The ruling in Jiminez v. Roseville City School District (2016) 247 Cal.App.4th 594 is a cautionary tale to all schools concerning supervision of extracurricular activities on school grounds.  In Jiminez, the relevant facts are as follows:  The Plaintiff Uriel Jiminez (“Jiminez”) was a 14-year old middle school student.  Jimenez was part of a group of students who were practicing break dancing on school grounds.  One of the teachers (not a trained break dancing instructor) allowed the group to use his classroom for practice to participate in a talent show.  The group had practiced in the teacher’s room on several occasions before the date of the incident.  On the date of the incident, the teacher momentarily left the room, as he done in the past, and Jiminez performed a flip as part of the break dancing and was severely injured.

Prior to the date of the injury, the Assistant Principal had seen group members doing flips and told them to stop, but did not disseminate this information or a warning to the teachers to be on alert for this.   The teacher who lent his classroom for the activity was not aware that flipping was part of the practice sessions.  The operative complaint alleged negligence and negligent supervision.  The lower court granted the District’s motion for summary judgment on the grounds that Jiminez had assumed the risk of injury by participating in break dancing.

In reversing the judgment, the Jiminez Court noted that schools can be immune from liability when students are injured while engaging in school sanctioned activities that are inherently dangerous.  The court stated that in such cases the primary assumption of risk doctrine acts as a complete bar to recovery.  The court gave examples of such activities including an errantly thrown ball in baseball or a carelessly extended elbow in basketball.  Such risks, according to the court, are considered inherent risks of those respective sports.  Citing expert testimony in the case, which concluded that engaging in flips was not inherent to break dancing and normally occurred only when the participant also had gymnastic ability, the court found that it was disputable whether flipping was in fact an inherent part of break dancing.   As such, the court found that the primary assumption of risk doctrine did not provide immunity to the District with respect to the injuries sustained by Jiminez.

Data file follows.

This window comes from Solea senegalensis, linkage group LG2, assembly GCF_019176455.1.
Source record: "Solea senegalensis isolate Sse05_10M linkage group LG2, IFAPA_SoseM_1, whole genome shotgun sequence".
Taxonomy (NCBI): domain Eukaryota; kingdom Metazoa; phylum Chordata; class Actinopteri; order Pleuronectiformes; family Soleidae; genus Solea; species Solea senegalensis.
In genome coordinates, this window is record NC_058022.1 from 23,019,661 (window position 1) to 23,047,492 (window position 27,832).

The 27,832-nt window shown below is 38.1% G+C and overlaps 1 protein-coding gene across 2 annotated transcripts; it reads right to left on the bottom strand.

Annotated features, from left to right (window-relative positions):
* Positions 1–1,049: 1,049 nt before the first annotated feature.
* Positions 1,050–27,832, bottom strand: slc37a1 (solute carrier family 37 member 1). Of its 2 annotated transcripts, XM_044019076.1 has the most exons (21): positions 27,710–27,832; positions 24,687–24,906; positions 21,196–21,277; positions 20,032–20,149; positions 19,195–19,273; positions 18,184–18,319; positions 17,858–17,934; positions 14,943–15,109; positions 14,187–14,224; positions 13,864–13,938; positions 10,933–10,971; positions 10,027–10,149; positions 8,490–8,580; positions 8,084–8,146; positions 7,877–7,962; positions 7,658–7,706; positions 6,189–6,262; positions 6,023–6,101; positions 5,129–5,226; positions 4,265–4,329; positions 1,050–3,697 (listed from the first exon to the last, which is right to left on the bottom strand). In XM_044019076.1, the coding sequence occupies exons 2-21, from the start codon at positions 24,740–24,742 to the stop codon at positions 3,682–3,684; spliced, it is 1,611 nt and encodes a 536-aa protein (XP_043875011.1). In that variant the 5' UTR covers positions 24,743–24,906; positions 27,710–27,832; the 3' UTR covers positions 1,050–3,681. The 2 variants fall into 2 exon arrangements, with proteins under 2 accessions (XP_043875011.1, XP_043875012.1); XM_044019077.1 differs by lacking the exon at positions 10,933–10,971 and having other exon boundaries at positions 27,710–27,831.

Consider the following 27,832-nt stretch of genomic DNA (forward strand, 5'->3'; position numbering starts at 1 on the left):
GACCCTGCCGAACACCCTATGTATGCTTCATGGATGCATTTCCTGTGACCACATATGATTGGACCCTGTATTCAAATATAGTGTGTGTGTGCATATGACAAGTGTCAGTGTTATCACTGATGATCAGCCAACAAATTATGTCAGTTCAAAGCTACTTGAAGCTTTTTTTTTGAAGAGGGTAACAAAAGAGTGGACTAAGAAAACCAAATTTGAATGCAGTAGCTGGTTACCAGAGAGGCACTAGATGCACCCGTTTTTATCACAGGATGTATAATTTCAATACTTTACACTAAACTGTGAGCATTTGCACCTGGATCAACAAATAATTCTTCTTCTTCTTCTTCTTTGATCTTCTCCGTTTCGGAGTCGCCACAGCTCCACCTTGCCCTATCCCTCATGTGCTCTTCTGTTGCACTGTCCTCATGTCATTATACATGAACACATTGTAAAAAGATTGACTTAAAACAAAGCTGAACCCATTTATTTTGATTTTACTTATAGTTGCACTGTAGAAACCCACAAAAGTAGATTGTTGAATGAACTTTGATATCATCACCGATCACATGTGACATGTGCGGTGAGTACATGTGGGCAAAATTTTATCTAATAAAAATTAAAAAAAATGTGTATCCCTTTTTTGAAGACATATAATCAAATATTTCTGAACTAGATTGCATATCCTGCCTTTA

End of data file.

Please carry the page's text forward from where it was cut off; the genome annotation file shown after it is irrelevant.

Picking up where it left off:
Finding that the primary assumption of risk doctrine did not bar recovery in this case, the court held that Jiminez presented evidence to support his claim that the District was negligent under Government Code section 815.2[1] and Education Code section 44807[2] for negligent supervision (the teacher left the classroom during the activity) and there was evidence that the school could be liable for increasing the risks associated with break dancing by failing to warn students and teachers that flipping at the school was not allowed.   In fact, the teacher who opened his classroom testified that he was not even aware that flipping was involved in break dancing.

The takeaway from the findings and holding in Jiminez is that when students are engaging in traditional sports or activities that involve inherent risks of injury to voluntary participants where the risk cannot be eliminated without altering the fundamental nature of the activity (such as football, wrestling, basketball, etc.) the primary assumption of risk doctrine may provide the school with immunity for injuries sustained by the students while engaging in such sports.  However, where students are engaging in physical extracurricular activities on school grounds during school hours where the inherent dangers are questionable, rigorous or even intrusive methods of supervision and precautions must be taken by the school and its staff to guard against liability for any injuries that may occur as a result of the students’ participation in such activities.  This would include vigilant supervision and warnings concerning any known dangers associated with those activities.

[1] A governmental entity may be held vicariously liable for the negligence of its employees.

[2] Section 44807 imposes on school authorities a general duty to supervise pupils on school property during school hours.



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